But as impressive as the rewilding efforts have been for the wildlife, it is the investments in the area’s people that GCF believes will optimize the overall project’s chances of success. Like much of Africa, Mozambique is young and in need of sufficient economic opportunities for increasing numbers of citizens entering the workforce. More than half of Mozambicans (52%) are under the age of 18, and 61.9% of the population is multi-dimensionally poor. It can be hard to enlist local citizens in restoration and biodiversity efforts if they are preoccupied with providing for their families and future. That’s where the Sustainable Development Zone (SDZ) around Gorongosa’s perimeter—a key part of the agreement between GCF and the government—comes in.
“The Gorongosa Project” is now the largest employer in central Mozambique. In addition to traditional conservation operations, a growing number of Mozambicans have jobs with innovative SDZ projects that both pay good salaries and incentivize ecosystem preservation. This includes a new rainforest coffee operation on the slopes of Mt. Gorongosa. Rainforest coffee requires 50% shade—meaning that forest areas once cut down to open spaces for subsistence farming are being restored and protected. Our Gorongosa Coffee, featuring blends like Girls Run the World, is now sold in Europe, the US, and elsewhere. More than 250,000 indigenous tree seedlings have been planted, and 150 tons of coffee cherries—the fruit that holds the coffee bean—harvested. The GCF has also launched a project to grow (and eventually locally process) cashews. It distributed 92,023 cashews seedlings last year alone.
The GCF has also invested in educational opportunities for the area’s young people, training 600 public school teachers from the area’s 89 primary schools, and establishing 92 after school clubs. Gorongosa has also partnered with the Howard Hughes Medical Institute to create Mozambique’s first master’s program in Conservation Biology, and the only master’s program in the world conducted entirely inside a national park. It’s partnering with universities like Princeton and Oxford to bring research scientists to Gorongosa through an initiative that will also provide internship and employment opportunities for the area’s young people. The park has also created Africa’s first park ranger training program specifically for girls and women, and was the first Mozambican park to employ female rangers, pledging to have women represent 50% of their workforce by the year 2030.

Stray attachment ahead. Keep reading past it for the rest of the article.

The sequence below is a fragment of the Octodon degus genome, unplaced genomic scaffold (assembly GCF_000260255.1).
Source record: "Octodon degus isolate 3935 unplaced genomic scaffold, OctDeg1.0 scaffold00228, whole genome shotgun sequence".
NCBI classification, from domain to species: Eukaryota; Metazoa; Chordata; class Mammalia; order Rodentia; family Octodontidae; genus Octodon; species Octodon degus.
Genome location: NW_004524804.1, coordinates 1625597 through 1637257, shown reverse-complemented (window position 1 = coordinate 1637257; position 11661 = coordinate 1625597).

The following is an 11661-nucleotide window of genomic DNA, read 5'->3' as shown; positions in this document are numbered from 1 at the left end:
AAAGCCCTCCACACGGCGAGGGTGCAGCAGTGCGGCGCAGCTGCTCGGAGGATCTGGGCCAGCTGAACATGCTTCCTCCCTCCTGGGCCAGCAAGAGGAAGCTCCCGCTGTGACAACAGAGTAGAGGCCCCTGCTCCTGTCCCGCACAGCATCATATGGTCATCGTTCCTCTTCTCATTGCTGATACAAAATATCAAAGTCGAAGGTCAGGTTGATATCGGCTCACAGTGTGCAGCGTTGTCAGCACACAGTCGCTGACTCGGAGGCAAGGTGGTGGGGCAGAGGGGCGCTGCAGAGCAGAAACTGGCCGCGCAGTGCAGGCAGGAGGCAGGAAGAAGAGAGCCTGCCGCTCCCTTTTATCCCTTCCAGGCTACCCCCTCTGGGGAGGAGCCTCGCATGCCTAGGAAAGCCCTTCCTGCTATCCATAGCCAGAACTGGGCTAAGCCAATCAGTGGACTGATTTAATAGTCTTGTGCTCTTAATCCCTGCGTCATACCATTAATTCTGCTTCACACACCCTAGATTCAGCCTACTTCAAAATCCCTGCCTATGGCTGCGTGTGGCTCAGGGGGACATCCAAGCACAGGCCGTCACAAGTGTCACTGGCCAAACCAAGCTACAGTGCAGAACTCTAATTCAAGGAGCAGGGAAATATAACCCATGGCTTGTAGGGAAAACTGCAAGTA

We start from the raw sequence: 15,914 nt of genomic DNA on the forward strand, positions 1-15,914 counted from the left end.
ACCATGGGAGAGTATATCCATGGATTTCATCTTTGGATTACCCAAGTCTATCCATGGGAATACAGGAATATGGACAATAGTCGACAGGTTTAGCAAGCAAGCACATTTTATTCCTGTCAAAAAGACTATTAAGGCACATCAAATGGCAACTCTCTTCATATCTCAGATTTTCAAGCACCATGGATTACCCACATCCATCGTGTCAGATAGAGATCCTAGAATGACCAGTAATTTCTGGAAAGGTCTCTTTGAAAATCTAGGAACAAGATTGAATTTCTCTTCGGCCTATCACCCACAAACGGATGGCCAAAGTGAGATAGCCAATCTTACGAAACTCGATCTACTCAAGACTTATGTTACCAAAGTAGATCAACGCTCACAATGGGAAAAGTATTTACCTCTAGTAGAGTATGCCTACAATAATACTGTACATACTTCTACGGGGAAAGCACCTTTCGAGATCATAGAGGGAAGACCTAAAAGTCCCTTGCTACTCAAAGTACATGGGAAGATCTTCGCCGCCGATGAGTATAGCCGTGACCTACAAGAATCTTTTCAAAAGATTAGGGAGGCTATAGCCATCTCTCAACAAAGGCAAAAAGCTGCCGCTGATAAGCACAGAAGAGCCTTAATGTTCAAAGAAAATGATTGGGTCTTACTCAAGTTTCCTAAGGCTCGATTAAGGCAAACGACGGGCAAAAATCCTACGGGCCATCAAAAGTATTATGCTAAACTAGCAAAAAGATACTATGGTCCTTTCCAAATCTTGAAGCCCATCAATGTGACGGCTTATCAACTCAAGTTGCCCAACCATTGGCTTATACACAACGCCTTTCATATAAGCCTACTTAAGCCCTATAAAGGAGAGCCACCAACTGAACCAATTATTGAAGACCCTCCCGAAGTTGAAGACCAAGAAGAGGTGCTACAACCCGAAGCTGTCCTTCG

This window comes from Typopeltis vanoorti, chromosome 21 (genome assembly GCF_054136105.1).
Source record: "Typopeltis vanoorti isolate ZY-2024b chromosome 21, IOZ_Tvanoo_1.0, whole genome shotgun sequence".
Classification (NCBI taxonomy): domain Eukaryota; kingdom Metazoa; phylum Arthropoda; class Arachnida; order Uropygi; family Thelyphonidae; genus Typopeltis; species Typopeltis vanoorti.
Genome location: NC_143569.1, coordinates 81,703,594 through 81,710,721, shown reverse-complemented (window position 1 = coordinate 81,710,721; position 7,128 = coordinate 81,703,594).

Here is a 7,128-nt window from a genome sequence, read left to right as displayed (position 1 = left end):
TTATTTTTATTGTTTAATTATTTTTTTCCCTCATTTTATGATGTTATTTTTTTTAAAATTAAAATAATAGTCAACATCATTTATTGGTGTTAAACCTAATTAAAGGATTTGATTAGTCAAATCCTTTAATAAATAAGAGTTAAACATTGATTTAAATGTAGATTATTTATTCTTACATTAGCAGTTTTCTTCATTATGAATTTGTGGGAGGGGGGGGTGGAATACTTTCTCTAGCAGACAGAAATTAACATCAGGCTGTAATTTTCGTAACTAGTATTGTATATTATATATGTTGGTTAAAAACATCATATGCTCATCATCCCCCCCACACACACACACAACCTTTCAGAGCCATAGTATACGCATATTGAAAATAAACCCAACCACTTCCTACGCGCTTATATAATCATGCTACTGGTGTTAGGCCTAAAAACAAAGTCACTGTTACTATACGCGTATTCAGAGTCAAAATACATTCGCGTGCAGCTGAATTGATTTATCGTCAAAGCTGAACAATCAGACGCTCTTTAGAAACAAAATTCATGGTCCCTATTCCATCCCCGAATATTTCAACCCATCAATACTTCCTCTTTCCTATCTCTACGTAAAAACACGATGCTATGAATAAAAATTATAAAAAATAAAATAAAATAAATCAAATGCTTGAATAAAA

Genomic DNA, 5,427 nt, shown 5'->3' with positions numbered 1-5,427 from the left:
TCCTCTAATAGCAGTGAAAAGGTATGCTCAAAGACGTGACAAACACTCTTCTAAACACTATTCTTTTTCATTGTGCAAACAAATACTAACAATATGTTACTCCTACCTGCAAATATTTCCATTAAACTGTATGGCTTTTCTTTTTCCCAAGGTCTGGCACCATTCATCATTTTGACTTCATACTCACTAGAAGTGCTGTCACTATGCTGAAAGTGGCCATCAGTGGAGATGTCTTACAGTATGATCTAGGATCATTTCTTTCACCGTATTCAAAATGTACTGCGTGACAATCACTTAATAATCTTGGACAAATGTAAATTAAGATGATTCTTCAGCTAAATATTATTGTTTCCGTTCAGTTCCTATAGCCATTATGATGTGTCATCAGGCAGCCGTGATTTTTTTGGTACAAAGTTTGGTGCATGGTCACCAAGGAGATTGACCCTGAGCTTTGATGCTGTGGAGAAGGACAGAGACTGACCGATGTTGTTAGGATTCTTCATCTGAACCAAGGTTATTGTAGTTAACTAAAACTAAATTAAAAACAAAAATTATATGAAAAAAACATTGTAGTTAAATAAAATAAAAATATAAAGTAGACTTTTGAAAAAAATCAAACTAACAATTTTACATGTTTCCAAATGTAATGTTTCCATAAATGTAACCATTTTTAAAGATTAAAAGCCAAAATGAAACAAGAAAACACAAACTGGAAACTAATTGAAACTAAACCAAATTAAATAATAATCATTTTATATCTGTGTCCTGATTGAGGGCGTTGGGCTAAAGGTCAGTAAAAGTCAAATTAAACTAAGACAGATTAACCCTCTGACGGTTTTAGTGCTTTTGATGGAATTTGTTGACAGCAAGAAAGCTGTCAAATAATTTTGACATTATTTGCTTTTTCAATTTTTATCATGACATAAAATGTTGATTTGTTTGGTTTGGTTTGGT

Yes, Gorongosa is a remarkable rewilding success story. A 2022 aerial survey of just over 60% of the park reported the presence of over 100,000 large mammals. For many people, the notion of rewilding means reclaiming areas from human activities. In the case of Gorongosa, however, rewilding is succeeding because people are present, and fully invested in the restoration and protection of one of the world’s great natural treasures. Wildlife and human life, side by side.